Lactic dehydrogenase. Total serum lactic dehydrogenase (LDH) consists of a group of enzymes (isoenzymes) that appear in varying amounts in different tissues. The electrophoretically fast-migrating fraction LDH-1 is found in RBCs, myocardial muscle fibers, and renal cortex cells. RBC hemolysis releases LDH-1, which elevates LDH-1 values and usually increases total LDH values. The LDH measurement is a fairly sensitive screening test in hemolytic disease, probably as sensitive as the reticulocyte count, although some investigators believe that LDH results are too inconsistent and unreliable in mild disease. Other conditions that increase LDH-1 levels include artifactual hemolysis from improper venipuncture technique or specimen handling, megaloblastic anemia, and acute myocardial infarction. In addition, the total LDH value may be elevated due to an increase in one of the other LDH isoenzymes, especially the liver fraction. Therefore, nonspecificity has limited the usefulness of total LDH values in the diagnosis of hemolytic anemia. The LDH-1 assay is more helpful. A normal total LDH value, however, would assist in ruling out hemolytic anemia if the degree of anemia were substantial. The LDH-1/LDH-2 ratio is reported to be reversed in about 60% of patients with hemolytic anemia when the lab uses electrophoresis on cellulose acetate and may or may not occur using agarose gel, depending on the method. According to one study, reversed LDH-1/LDH-2 ratio is more likely to occur in hemolytic episodes if there is a substantial degree of reticulocytosis.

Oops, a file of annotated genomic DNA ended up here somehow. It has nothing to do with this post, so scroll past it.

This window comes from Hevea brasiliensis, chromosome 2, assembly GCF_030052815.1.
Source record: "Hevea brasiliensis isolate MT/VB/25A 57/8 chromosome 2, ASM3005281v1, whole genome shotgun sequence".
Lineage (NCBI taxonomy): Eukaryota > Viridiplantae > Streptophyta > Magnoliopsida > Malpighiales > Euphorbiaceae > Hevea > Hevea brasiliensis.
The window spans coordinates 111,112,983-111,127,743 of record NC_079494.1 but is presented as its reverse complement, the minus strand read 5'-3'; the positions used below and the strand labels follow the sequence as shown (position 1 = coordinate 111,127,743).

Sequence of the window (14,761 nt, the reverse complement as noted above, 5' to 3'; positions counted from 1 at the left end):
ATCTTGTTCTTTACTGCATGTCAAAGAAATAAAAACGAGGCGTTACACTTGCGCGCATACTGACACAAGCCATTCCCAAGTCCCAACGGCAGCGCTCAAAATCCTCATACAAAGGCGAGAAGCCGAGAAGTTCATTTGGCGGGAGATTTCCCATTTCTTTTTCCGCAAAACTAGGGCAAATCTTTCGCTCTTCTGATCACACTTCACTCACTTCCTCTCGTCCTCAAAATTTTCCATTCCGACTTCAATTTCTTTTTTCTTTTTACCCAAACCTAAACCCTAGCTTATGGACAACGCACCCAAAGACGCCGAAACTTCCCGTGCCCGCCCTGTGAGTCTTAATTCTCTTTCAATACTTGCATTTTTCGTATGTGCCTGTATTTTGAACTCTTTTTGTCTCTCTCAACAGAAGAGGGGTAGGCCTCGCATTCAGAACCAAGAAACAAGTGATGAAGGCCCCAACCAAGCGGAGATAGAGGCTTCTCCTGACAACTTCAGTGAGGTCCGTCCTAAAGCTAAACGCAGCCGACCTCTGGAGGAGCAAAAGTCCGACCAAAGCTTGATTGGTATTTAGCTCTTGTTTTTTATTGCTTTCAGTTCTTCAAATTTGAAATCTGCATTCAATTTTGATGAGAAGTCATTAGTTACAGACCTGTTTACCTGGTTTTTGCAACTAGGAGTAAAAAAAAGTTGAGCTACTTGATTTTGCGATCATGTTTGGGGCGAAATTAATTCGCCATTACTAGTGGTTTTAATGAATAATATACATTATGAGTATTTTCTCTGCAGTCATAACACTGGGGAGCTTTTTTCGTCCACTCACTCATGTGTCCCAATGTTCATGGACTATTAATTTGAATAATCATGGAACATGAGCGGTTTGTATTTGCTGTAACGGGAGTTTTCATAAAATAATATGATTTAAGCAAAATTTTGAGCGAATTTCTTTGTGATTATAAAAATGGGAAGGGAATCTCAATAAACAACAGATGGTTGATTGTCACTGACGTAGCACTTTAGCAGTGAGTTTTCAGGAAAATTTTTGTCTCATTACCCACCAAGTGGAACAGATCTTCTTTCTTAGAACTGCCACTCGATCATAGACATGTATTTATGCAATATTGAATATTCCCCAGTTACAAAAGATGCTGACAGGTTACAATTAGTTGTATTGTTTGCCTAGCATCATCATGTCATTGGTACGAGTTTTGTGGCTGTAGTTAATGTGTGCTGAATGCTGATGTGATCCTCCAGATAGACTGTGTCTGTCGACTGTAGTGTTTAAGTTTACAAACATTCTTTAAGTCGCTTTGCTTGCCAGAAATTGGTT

Serum haptoglobin. Haptoglobin is an alpha-2 globulin produced by the liver that binds any free hemoglobin released into the blood from intravascular or extravascular RBC destruction. Haptoglobin can be estimated in terms of haptoglobin-binding capacity or measured by using antihaptoglobin antibody techniques (Chapter 11). Under ordinary conditions a decreased serum haptoglobin level suggests that hemolysis has lowered available haptoglobin through binding of free hemoglobin. Total haptoglobin levels decrease within 8 hours after onset of hemolysis.